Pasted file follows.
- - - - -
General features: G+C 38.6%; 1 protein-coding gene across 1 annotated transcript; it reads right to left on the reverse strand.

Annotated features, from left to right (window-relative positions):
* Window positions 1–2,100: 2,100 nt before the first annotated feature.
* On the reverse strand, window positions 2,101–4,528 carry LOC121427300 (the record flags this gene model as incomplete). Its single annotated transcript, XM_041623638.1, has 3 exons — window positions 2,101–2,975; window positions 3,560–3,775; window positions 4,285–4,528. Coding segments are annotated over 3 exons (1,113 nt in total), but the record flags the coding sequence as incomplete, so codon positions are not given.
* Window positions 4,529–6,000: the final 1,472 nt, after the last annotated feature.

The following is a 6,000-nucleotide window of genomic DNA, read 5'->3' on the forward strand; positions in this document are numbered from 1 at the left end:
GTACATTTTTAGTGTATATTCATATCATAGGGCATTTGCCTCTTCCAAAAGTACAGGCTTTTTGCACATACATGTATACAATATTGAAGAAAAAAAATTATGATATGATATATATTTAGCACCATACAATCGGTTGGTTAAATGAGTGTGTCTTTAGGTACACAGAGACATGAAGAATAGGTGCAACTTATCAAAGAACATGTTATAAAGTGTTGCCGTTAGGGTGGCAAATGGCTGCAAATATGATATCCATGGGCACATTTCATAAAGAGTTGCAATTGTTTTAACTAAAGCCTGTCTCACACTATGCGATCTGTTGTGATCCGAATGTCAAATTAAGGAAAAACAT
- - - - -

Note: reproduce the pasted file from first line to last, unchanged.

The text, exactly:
General features: G+C 38.6%; 1 protein-coding gene across 1 annotated transcript; it reads right to left on the reverse strand.

Annotated features, from left to right (window-relative positions):
* Window positions 1–2,100: 2,100 nt before the first annotated feature.
* On the reverse strand, window positions 2,101–4,528 carry LOC121427300 (the record flags this gene model as incomplete). Its single annotated transcript, XM_041623638.1, has 3 exons — window positions 2,101–2,975; window positions 3,560–3,775; window positions 4,285–4,528. Coding segments are annotated over 3 exons (1,113 nt in total), but the record flags the coding sequence as incomplete, so codon positions are not given.
* Window positions 4,529–6,000: the final 1,472 nt, after the last annotated feature.

The following is a 6,000-nucleotide window of genomic DNA, read 5'->3' on the forward strand; positions in this document are numbered from 1 at the left end:
GTACATTTTTAGTGTATATTCATATCATAGGGCATTTGCCTCTTCCAAAAGTACAGGCTTTTTGCACATACATGTATACAATATTGAAGAAAAAAAATTATGATATGATATATATTTAGCACCATACAATCGGTTGGTTAAATGAGTGTGTCTTTAGGTACACAGAGACATGAAGAATAGGTGCAACTTATCAAAGAACATGTTATAAAGTGTTGCCGTTAGGGTGGCAAATGGCTGCAAATATGATATCCATGGGCACATTTCATAAAGAGTTGCAATTGTTTTAACTAAAGCCTGTCTCACACTATGCGATCTGTTGTGATCCGAATGTCAAATTAAGGAAAAACAT